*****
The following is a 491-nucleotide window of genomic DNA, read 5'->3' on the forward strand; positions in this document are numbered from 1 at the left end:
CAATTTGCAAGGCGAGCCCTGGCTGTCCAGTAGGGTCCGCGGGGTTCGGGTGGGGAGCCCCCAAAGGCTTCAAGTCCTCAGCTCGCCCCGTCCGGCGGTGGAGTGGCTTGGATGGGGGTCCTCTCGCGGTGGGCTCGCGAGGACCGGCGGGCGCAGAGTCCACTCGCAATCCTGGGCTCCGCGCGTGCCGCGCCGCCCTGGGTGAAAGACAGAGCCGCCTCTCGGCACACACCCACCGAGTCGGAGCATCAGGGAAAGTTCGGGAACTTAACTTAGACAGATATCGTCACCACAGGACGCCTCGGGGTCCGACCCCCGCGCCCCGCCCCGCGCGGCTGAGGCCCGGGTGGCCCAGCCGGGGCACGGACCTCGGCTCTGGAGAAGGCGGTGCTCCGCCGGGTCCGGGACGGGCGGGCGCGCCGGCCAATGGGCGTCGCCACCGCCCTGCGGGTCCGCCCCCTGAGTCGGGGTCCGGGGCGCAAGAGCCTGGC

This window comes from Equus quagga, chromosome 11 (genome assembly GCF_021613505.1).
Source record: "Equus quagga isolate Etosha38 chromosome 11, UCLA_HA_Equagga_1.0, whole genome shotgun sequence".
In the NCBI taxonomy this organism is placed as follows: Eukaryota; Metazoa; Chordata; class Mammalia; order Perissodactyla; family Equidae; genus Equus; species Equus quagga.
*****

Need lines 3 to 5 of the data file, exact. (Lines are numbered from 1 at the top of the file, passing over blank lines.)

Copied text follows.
This window comes from Equus quagga, chromosome 11 (genome assembly GCF_021613505.1).
Source record: "Equus quagga isolate Etosha38 chromosome 11, UCLA_HA_Equagga_1.0, whole genome shotgun sequence".
In the NCBI taxonomy this organism is placed as follows: Eukaryota; Metazoa; Chordata; class Mammalia; order Perissodactyla; family Equidae; genus Equus; species Equus quagga.